knee Cleave, it’s a thing


My latest pair of Joe’s Jeans look as though I’ve just won a knife fight. A knife fight or just walked out of Nordstrom’s, where I snagged the latest in distressed denim. Jagged hems, ripped knees, frayed waists, slits galore, they’ve got it all. Joe (my husband) thinks I’m crazy wearing clothes that appear used before I’ve even walked out of the store, but to me they are a fashion must. Sassy, edgy and for a fleeting instant make me feel more like my twenty year-old urban self as opposed to the suburban thirty-something mom of three that I have become. Not that there’s anything wrong with that. 

But finding that perfect pair of distressed denim is way easier than it sounds. The jeans are too long and you’re out of luck. Those frayed, step-hem bottoms can’t be hemmed– you’d be better off just taking scissors to them yourself (which, I’m sorry, but if I’m spending $#@! on jeans, I’m sure as hell not lifting a finger to make them the right length). Then, the holes! Too low and they just show off that ugly, wrinkly spot below your knee and too high, they hit the fatty part right above. Too small, and it looks like your jeans are actually old and worn, and with holes too large I feel like Selena Gomez in her Good for You video. Which brings me to this photo, of my own knee, while watching said children on said suburban playground last week.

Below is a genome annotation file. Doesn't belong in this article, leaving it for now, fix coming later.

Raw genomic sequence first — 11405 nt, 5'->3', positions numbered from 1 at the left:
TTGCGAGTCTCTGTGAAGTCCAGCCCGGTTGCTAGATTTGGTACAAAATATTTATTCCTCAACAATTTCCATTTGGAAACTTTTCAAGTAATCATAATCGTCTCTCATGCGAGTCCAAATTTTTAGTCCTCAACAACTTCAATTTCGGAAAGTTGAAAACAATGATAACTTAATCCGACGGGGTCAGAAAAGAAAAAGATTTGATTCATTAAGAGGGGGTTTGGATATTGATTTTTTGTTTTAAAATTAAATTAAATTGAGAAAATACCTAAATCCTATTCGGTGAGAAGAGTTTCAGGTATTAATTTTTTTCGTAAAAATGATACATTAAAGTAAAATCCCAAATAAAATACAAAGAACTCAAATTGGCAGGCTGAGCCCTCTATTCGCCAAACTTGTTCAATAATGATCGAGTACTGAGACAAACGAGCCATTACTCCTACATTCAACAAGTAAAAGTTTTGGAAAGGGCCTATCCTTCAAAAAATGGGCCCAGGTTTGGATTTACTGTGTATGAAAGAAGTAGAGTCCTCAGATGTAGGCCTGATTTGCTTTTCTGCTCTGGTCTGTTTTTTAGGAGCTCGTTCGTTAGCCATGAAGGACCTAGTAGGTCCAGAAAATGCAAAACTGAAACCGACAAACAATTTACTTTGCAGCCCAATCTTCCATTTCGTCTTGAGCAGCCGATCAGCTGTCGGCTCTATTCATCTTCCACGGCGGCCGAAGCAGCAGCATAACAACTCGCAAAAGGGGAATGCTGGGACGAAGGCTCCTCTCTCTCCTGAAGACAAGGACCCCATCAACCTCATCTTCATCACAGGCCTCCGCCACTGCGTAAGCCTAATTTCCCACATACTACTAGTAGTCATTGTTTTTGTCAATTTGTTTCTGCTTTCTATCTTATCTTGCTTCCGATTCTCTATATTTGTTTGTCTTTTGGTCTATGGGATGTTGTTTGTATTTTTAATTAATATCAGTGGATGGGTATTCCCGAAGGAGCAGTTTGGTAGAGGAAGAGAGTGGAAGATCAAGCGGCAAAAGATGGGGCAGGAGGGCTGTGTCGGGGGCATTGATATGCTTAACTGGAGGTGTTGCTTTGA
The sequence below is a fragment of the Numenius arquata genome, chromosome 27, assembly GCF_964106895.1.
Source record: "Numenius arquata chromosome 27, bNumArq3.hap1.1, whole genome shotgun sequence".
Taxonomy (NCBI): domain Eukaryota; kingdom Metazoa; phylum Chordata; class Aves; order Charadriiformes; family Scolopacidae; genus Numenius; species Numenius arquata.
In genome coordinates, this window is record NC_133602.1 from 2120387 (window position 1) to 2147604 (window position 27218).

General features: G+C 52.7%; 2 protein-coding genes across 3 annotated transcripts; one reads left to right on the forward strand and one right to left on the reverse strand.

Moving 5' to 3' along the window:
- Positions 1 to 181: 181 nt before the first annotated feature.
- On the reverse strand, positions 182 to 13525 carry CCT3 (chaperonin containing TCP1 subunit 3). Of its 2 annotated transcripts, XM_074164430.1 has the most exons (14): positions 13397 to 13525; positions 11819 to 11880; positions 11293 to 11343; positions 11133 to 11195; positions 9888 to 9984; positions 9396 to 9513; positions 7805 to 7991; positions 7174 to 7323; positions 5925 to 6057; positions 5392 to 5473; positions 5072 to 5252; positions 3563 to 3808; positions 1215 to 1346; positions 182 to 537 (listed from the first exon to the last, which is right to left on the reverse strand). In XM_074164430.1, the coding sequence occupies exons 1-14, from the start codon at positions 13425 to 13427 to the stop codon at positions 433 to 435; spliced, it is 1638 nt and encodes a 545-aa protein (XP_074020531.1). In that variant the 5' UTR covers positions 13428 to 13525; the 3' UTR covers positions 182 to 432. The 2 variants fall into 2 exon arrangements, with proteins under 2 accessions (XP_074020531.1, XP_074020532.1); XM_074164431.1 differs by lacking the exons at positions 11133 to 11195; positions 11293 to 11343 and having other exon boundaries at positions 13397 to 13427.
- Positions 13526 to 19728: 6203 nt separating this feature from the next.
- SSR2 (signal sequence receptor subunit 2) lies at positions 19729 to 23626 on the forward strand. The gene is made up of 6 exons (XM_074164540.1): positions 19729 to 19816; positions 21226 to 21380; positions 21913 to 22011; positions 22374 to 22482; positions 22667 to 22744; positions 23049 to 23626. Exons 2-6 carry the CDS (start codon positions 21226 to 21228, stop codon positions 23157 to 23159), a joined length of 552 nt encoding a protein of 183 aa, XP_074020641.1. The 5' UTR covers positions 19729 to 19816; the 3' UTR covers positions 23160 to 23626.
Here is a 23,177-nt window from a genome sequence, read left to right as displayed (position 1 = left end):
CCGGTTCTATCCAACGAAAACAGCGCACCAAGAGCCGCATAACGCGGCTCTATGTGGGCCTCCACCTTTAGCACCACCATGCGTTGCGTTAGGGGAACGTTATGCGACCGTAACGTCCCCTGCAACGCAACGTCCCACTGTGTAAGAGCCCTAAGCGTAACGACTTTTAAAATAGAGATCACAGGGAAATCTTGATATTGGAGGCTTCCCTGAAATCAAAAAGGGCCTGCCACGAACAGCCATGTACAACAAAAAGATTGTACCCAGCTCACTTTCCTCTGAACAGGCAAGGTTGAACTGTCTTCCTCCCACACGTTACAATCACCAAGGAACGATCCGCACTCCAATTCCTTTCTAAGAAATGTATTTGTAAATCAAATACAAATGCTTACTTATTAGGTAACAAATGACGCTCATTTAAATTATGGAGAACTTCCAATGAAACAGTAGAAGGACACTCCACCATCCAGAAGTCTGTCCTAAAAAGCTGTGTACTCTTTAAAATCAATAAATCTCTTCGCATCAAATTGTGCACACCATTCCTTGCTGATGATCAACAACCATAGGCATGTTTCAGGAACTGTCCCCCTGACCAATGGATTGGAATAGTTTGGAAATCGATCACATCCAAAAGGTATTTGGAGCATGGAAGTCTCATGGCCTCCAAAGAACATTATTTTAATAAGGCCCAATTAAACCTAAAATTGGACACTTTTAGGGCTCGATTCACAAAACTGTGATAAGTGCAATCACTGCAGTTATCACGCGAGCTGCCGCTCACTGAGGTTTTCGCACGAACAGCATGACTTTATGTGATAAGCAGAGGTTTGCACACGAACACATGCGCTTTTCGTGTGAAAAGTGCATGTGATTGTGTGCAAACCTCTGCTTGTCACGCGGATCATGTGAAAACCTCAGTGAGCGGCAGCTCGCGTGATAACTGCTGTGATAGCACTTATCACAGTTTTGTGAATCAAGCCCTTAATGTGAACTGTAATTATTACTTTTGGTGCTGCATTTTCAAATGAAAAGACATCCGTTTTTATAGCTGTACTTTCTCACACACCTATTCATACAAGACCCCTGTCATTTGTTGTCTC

This, my friends, if what I’ve taken to calling knee cleave. A little known side effect of distressed denim, remember that you heard it here first. Cleavage on your knee, as created by threadbare jeans. It happens when I stand up too, so don’t think I’m exaggerating. Flesh oozing out between the threads scattered across my knee.  I am sure the entire jean is too tight, but you can only really notice it because the distressing gives your skin a place to escape.

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